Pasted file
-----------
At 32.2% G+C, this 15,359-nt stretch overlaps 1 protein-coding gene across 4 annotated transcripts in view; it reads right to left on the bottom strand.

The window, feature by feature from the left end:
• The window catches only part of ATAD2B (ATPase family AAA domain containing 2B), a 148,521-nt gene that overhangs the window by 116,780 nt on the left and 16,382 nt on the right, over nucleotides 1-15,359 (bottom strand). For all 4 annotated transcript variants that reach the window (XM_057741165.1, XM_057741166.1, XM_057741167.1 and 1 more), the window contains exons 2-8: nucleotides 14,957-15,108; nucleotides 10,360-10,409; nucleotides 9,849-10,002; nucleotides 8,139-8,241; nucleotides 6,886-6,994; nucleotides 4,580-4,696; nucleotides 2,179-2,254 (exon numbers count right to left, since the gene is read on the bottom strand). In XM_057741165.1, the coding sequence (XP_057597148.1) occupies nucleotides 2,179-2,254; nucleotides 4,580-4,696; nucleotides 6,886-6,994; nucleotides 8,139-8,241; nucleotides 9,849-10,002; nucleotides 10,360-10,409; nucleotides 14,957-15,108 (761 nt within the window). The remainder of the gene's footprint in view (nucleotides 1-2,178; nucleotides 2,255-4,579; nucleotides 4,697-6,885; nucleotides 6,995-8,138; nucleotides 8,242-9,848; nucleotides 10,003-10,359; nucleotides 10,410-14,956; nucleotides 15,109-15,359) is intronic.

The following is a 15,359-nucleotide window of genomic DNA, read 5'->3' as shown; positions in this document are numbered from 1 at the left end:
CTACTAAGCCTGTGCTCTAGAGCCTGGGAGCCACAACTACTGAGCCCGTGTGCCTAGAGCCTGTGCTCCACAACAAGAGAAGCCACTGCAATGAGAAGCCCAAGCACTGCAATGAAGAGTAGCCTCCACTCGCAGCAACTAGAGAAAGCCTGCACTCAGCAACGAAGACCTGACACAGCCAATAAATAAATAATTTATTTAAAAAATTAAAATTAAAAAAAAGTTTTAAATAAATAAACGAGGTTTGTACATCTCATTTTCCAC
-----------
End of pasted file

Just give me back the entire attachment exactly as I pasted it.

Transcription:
At 32.2% G+C, this 15,359-nt stretch overlaps 1 protein-coding gene across 4 annotated transcripts in view; it reads right to left on the bottom strand.

The window, feature by feature from the left end:
• The window catches only part of ATAD2B (ATPase family AAA domain containing 2B), a 148,521-nt gene that overhangs the window by 116,780 nt on the left and 16,382 nt on the right, over nucleotides 1-15,359 (bottom strand). For all 4 annotated transcript variants that reach the window (XM_057741165.1, XM_057741166.1, XM_057741167.1 and 1 more), the window contains exons 2-8: nucleotides 14,957-15,108; nucleotides 10,360-10,409; nucleotides 9,849-10,002; nucleotides 8,139-8,241; nucleotides 6,886-6,994; nucleotides 4,580-4,696; nucleotides 2,179-2,254 (exon numbers count right to left, since the gene is read on the bottom strand). In XM_057741165.1, the coding sequence (XP_057597148.1) occupies nucleotides 2,179-2,254; nucleotides 4,580-4,696; nucleotides 6,886-6,994; nucleotides 8,139-8,241; nucleotides 9,849-10,002; nucleotides 10,360-10,409; nucleotides 14,957-15,108 (761 nt within the window). The remainder of the gene's footprint in view (nucleotides 1-2,178; nucleotides 2,255-4,579; nucleotides 4,697-6,885; nucleotides 6,995-8,138; nucleotides 8,242-9,848; nucleotides 10,003-10,359; nucleotides 10,410-14,956; nucleotides 15,109-15,359) is intronic.

The following is a 15,359-nucleotide window of genomic DNA, read 5'->3' as shown; positions in this document are numbered from 1 at the left end:
CTACTAAGCCTGTGCTCTAGAGCCTGGGAGCCACAACTACTGAGCCCGTGTGCCTAGAGCCTGTGCTCCACAACAAGAGAAGCCACTGCAATGAGAAGCCCAAGCACTGCAATGAAGAGTAGCCTCCACTCGCAGCAACTAGAGAAAGCCTGCACTCAGCAACGAAGACCTGACACAGCCAATAAATAAATAATTTATTTAAAAAATTAAAATTAAAAAAAAGTTTTAAATAAATAAACGAGGTTTGTACATCTCATTTTCCAC